As a CrossFit athlete, I used to think we were butchering Olympic sports—one at a time.
I often ran into athletes from other sports, like weightlifters and rowers, who would point to sights they saw during throwdowns and CrossFit competitions to prove their point. Sights like a gnarly-looking clean during a max clean event, where the athlete somehow finds a way to stand up despite the bar being down at his nipples, his back being rounded, and his heels lifted off the ground—the kind of laboured, ugly lift that would only ever get applauded by CrossFit athletes. Meanwhile, rowers I knew would point to CrossFit athletes’ short, choppy, rushed rowing strokes—generally accompanied by flailing heads and curved spines—giving them a license laugh.
Of course, athletes from these other sports, didn't understand point of CrossFit. Unlike rowers and weightlifters—specialists who train and compete in just one or two skills their entire careers—the point of CrossFit is essentially to become above-average, but not necessarily the best—at everything.
Here's the thing, though: Despite CrossFit athletes’ intentions to become just decent at everything, in the last few years, the top athletes among us have managed to find a way to become not just average, but elite at other Olympic sports. Despite choosing not to specialize, and not to devote our lives to just one or two skills, our athletes are now impossible to ignore, even to top-level lifters and rowers.
Weightlifting: Although you can make the argument that Iceland isn’t exactly a weightlifting powerhouse, both Annie Thorisdottir and Katrin Davidstottir competed at the World Championships last year. No, they weren't about to win medals, but to compete at a World Championships in your ‘secondary sport' is pretty incredible, to say the least. And my prediction is we’ll see at least one or two CrossFit athletes qualify and compete at the Olympic Games in Rio this summer. Camille Leblanc-Bazinet certainly has a chance. When you compare Bazinet to Canadian weightlifter Annie Moniqui, who represented Canada at the 2012 London Olympics in the 58 kg division, Bazinet’s numbers do more than just match-up. Moniqui snatched 85-kg (187 lb.) and clean and jerked 105 kg (231 lb.) in London—both of which are well below Bazinet's best lifts. Of course, learning how to hit those numbers in the stressful weightlifting competition environment is a whole other ball game, but on paper there are CrossFit athletes with the potential to hang in there with elite weightlifters who are gunning for the Olympics this summer.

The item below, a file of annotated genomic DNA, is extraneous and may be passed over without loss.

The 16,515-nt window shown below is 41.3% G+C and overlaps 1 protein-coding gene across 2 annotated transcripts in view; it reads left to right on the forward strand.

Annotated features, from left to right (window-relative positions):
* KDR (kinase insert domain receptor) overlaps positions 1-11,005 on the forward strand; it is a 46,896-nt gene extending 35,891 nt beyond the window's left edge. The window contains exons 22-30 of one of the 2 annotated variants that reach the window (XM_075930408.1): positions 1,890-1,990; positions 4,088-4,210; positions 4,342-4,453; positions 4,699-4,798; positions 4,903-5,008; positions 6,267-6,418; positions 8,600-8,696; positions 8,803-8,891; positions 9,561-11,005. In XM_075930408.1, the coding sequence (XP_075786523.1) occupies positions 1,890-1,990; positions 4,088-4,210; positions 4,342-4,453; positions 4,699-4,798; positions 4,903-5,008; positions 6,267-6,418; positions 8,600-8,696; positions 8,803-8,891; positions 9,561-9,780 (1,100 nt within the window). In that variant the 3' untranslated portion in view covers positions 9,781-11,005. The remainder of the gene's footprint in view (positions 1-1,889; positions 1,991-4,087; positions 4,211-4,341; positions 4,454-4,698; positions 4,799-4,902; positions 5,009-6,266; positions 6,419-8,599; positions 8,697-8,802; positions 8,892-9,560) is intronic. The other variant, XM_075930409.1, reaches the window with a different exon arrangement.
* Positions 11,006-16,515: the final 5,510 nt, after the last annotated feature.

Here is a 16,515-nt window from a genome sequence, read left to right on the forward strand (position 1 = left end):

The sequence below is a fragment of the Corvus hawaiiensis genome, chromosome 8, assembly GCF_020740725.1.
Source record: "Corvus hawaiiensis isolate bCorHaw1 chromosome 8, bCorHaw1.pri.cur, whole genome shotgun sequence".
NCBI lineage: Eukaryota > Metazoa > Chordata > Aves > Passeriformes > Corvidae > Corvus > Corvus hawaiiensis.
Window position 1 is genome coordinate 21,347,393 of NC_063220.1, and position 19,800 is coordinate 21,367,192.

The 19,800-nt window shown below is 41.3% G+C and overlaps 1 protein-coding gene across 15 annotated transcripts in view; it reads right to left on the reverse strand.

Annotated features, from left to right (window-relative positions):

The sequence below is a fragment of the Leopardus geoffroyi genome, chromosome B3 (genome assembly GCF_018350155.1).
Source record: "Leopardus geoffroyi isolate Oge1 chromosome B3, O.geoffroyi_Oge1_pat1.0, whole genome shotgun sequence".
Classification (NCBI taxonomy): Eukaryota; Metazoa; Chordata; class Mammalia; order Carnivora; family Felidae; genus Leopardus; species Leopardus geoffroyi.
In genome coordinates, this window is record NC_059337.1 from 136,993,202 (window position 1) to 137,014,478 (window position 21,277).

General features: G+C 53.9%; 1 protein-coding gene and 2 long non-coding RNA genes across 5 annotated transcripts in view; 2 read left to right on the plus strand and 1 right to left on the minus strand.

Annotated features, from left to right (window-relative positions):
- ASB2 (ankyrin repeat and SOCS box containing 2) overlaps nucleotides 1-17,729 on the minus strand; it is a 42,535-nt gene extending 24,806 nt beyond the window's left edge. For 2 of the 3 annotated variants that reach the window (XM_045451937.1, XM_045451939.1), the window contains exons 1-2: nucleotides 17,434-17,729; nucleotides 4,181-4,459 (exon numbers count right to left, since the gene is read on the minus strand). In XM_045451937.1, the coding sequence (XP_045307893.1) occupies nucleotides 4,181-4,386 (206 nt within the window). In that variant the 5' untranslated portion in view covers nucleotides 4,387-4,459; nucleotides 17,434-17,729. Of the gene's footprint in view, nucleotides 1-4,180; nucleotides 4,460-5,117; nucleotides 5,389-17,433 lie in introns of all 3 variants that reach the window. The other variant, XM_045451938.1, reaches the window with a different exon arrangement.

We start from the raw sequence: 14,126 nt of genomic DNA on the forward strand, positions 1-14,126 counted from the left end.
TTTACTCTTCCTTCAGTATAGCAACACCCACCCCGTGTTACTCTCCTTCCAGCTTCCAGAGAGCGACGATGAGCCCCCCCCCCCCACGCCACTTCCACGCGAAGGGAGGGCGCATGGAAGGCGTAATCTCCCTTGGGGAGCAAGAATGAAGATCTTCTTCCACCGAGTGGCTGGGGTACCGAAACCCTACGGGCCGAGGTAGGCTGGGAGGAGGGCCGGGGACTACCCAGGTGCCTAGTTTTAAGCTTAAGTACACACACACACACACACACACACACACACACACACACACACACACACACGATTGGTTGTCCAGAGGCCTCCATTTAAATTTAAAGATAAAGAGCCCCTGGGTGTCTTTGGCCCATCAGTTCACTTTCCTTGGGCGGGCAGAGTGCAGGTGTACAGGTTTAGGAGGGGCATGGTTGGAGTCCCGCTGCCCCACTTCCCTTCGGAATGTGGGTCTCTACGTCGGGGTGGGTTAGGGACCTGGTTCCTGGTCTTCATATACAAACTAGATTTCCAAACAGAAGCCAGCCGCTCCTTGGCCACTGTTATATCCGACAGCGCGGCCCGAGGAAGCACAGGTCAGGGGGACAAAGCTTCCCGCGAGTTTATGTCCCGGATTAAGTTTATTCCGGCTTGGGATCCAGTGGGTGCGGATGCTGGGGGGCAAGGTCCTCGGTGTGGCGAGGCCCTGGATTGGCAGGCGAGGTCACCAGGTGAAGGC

Rowing: Earlier this year, former CrossFit Games champion Sam Briggs broke the 500m lightweight women’s erg world record with an insanely fast time of 1:33.4. And her 2-km erg time, on the same day, was a world-class lightweight women’s time of 7:05.1.
And even when we look beyond the very best CrossFit women, like Briggs, Bazinet, Thorisdottir and Davidsdottir, other lesser known CrossFit females, such as Mikaela Norman, a European CrossFit athlete, who was 12th at the Meridian regional competition in 2015, are also making waves. Norman recently put up a 5-km row time at The Athlete Games that could get her carded as a national team rower. Although rowers don’t test their 5 km erg score—the 2 km and 6 km ergs are the most common tests for rowers—Norman’s average split time of 1:52.1, done with apparent ease, is a very legitimate 5-km erg time in the rowing world. Especially considering she allegedly sped up at the end, looked like she had more in the tank, and did just what she needed to do to win. With that in mind, it's safe to assume she could pull a much faster time than her already impressive 18:41. As a former rower, I also think it’s safe to say with just a few months of training, Norman, who stands more than 6’0” tall and has a great rower’s body, could find herself training for the Olympics in that sport if she wanted to.
I guess the point of all this is just to say, “I’m proud of us.”